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This article was published 28/6/2012 (1700 days ago), so information in it may no longer be current.
OTTAWA – The federal government is injecting $349 million into the Canadian Wheat Board to cover off costs as its moves from a monopoly grain marketer to a voluntary one.
Agriculture Minister Gerry Ritz made the announcement from the CWB headquarters in Winnipeg this afternoon.
He said the government is committed to helping the CWB become a successful entity as a voluntary board, and this money will help it do that.
"The revitalized Canadian Wheat Board is open for business," said Ritz.
The funds will help cover off severance payments to about 300 people who are being laid off as the CWB makes the transition to a voluntary company. Legislation eliminating the monopoly the CWB has had on prairie wheat and barley sales for nearly seven decades passed Parliament last year. As of August, prairie farmers can choose, for the first time since the Second World War, whether to sell their grain through the CWB or to another grain company.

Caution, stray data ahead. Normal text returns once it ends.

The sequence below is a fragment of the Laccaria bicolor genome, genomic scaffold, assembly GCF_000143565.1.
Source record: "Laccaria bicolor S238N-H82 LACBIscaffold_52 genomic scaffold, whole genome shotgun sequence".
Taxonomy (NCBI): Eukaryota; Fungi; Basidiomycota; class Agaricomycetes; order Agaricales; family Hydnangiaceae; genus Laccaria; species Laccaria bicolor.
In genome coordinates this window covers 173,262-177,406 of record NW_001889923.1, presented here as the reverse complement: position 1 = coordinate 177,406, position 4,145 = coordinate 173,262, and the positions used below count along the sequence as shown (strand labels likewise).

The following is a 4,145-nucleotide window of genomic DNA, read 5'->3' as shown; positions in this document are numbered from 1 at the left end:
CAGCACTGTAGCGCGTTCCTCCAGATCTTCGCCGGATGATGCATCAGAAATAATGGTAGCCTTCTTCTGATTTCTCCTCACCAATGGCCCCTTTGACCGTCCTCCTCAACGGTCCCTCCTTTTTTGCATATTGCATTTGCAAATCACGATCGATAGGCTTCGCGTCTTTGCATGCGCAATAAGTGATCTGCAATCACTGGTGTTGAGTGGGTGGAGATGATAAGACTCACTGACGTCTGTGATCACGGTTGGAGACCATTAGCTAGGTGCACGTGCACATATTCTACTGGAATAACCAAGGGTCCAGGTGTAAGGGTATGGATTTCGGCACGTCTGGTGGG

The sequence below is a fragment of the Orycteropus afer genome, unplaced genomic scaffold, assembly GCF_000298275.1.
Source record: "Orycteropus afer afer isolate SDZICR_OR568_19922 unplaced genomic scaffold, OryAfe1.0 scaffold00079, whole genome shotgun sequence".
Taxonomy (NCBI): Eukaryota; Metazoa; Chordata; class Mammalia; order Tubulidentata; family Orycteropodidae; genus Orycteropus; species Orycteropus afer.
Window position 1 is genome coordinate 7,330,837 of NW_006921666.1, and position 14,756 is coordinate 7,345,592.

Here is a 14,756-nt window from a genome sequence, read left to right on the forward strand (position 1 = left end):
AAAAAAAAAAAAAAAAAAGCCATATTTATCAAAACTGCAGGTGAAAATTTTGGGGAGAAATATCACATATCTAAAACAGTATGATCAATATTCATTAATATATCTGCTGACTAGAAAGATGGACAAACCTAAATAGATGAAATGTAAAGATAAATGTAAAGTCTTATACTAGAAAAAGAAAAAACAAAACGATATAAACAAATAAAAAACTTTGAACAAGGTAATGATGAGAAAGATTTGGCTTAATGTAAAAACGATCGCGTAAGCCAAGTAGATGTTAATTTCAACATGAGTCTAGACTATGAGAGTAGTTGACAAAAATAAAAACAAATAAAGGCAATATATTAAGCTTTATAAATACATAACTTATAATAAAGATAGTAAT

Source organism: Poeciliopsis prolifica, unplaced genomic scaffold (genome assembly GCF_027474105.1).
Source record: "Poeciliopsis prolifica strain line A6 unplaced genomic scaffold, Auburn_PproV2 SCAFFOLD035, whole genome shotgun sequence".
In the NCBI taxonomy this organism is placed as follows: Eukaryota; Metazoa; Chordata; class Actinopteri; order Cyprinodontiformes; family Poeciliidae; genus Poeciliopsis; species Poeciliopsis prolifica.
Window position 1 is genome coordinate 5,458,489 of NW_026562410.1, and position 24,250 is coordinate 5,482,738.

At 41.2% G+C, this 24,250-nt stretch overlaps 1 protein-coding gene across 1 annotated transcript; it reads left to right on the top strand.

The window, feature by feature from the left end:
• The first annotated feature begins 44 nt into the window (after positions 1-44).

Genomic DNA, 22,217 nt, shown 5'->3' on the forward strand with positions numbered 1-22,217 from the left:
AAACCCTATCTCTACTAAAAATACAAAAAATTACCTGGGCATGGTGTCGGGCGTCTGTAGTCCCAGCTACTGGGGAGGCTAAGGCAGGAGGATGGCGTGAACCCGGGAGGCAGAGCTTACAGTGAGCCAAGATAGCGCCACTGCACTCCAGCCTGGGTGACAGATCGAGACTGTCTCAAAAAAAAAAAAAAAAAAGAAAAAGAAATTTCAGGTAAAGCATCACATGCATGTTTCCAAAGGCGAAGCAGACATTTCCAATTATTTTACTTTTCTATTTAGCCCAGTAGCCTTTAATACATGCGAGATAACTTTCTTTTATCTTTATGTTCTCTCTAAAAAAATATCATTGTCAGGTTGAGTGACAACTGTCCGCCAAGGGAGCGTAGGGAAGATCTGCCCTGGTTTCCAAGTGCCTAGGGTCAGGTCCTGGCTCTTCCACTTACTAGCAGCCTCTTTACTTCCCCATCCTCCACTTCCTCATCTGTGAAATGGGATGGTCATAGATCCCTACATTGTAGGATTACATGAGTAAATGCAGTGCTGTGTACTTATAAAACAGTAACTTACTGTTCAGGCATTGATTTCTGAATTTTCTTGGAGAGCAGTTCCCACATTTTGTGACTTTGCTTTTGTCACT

The money will also be used to cover off costs such as pensions and post-retirement benefits, rejigging computer systems, and generally making the company smaller and more efficient, said Ritz.
"Nothing good ever comes easy," he said.
Earlier this year Ritz unveiled a $25-million, five-year program to give incentives to grain companies to use the Port of Churchill to ship grain. During the monopoly, the CWB was the main user of the port and the northern Manitoba town feared losing one of its main employers if the business dried up.